Advancement in Microscopy Gives Scientists Clearer Picture Of Viruses
By taking advantage of the latest technological advancement done in microscopy, scientists are getting a much clearer picture of viruses. In a recent study, researchers were able to study the how viruses infect and modify the cells they infect through the use of the cryo-CLEM technique.
In a study published in the January issue of Natural Protocols, researchers from Emory University School of Medicine have developed workflows using the cryo-CLEM technique to study viruses in infected cells. This refined technique in viruses helped the researchers to study the viruses in their natural state and see the various genetic modifications viruses make to alter and assemble themselves in the infected cell.
By using the latest in microscopy, the cryo-light and electron microscopy (cryo-CLEM), the researchers developed workflows to take advantage of the microscope to get a better and clearer image of the viruses. Virus-infected or transfected cells were grown on carbon-coated gold grids. These samples were then vitrified or cooled down rapidly so that ice crystals would not form. Once cooled, the not frozen cells are examined by cryo-fluorescent light microscopy and cryo-electron tomography.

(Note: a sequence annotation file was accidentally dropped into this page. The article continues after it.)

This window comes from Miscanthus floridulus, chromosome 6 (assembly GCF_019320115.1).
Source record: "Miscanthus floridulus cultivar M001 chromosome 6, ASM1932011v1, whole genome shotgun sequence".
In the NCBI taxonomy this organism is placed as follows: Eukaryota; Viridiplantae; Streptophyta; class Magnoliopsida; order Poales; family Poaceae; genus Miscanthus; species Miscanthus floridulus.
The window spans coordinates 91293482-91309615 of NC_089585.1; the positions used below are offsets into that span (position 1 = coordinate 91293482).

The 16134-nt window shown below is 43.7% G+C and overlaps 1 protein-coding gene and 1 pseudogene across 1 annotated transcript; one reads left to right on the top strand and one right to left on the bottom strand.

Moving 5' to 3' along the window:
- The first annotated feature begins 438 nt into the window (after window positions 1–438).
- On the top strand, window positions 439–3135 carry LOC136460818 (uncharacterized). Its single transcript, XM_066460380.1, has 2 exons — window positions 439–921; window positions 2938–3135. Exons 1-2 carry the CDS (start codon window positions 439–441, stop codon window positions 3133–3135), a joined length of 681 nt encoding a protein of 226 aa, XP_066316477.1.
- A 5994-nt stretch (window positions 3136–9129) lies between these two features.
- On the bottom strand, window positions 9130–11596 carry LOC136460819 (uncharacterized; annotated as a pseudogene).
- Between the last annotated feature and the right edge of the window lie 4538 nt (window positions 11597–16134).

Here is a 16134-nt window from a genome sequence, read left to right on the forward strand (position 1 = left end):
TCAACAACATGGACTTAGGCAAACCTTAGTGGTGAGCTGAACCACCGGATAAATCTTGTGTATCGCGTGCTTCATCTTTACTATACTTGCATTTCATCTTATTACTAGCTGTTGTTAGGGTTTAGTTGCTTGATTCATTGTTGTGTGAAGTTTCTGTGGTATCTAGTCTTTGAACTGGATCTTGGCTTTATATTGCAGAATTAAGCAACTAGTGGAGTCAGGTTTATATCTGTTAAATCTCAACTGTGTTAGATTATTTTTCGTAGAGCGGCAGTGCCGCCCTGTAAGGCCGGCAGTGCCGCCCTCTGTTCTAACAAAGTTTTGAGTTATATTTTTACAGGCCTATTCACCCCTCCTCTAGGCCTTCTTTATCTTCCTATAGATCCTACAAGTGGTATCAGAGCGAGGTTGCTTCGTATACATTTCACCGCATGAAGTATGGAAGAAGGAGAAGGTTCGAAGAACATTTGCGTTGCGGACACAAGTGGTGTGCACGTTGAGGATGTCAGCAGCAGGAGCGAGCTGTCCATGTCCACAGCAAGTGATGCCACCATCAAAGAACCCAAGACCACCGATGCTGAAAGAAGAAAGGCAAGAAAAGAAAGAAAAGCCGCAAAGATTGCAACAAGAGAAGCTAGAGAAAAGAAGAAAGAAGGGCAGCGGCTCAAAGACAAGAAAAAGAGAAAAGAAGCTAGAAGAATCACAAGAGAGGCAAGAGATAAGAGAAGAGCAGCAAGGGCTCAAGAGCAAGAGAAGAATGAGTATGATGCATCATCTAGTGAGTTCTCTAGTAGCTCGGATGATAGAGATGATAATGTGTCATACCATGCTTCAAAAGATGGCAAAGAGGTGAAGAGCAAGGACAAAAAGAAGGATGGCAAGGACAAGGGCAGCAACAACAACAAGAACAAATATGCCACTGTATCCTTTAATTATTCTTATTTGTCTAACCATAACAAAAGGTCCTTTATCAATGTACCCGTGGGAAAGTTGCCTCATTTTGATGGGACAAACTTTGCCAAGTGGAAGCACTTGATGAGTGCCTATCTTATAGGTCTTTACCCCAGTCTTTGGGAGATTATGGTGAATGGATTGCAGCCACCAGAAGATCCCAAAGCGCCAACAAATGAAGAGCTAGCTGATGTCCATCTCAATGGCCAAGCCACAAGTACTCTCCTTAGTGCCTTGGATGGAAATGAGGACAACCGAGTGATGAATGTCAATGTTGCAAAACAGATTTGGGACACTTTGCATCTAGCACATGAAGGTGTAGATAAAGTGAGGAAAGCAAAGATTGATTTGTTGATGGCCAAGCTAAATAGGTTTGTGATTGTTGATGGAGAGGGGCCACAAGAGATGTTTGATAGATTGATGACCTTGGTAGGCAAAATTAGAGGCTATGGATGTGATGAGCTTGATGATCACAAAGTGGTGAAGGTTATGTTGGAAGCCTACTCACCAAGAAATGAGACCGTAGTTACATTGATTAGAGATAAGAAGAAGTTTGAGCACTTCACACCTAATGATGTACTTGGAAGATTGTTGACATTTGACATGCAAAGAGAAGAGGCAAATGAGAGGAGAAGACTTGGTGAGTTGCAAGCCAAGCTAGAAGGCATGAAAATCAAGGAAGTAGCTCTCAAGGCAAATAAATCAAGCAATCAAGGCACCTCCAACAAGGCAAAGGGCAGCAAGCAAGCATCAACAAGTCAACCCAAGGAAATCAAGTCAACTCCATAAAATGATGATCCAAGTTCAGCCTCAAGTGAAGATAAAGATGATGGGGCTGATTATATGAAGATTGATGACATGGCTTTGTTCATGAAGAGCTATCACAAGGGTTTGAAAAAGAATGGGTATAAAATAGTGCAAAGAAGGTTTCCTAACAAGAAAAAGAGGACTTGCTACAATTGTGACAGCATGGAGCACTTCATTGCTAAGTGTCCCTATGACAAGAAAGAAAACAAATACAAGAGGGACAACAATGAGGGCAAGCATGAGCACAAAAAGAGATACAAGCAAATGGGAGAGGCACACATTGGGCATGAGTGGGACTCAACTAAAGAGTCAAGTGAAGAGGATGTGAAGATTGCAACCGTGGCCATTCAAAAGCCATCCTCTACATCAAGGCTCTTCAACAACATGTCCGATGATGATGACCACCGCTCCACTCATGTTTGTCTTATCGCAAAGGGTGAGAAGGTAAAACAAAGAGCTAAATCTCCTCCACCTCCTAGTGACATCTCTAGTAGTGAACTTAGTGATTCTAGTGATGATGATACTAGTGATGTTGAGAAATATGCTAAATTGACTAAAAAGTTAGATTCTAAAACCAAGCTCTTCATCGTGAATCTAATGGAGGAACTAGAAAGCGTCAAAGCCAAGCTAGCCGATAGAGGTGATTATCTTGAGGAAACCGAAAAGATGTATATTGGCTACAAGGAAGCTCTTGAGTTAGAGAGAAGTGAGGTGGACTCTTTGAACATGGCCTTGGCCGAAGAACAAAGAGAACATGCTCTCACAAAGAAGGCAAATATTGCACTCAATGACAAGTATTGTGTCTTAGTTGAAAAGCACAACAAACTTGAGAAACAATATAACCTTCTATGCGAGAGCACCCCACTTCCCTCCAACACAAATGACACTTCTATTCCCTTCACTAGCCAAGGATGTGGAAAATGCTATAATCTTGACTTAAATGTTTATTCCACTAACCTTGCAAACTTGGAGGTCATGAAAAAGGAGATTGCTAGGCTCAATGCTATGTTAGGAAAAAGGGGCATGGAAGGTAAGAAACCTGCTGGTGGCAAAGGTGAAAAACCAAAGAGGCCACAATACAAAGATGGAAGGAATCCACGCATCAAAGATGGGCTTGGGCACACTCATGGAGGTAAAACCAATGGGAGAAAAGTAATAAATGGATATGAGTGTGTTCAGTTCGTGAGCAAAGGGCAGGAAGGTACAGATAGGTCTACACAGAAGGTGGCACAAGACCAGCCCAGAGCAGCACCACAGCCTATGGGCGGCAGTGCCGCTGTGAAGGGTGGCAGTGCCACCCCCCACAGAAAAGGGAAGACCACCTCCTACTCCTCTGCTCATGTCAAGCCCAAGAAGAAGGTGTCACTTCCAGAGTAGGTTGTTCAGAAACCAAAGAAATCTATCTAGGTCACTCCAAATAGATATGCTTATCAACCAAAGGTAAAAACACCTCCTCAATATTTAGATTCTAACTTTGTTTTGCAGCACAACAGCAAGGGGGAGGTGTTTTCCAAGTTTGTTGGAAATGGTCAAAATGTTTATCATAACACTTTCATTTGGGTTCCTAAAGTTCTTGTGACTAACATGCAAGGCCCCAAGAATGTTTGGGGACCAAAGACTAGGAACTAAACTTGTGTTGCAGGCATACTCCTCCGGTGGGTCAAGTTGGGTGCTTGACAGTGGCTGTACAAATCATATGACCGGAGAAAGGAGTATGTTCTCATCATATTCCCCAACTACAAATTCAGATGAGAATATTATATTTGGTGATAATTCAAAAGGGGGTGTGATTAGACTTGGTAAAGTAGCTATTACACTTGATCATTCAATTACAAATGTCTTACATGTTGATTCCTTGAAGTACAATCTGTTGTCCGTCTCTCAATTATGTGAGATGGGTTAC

By freezing the cells, the viruses in the infected cells are prevented from growing and moving. It is also important to freeze samples as the microscopes can only be used in extremely low temperatures. With the aid of a computer software, the images taken from both cryo-fluorescent light microscope and cryo-electron tomography are combined.
Using this technique, the researchers were able to study the respiratory syncytial virus (RSV). Their work, published in Nature Communications, demonstrated that an RSV and a live attenuated vaccine candidate resemble each other structurally.
"Potentially, the cryo-CLEM technique could be extended to study many systems including neuronal cells or bacterial biofilms", says Dr. Elizabeth R. Wright, director of Emory's Robert P. Apkarian Integrated Electron Microscopy Core and a Georgia Research Alliance Distinguished Investigator.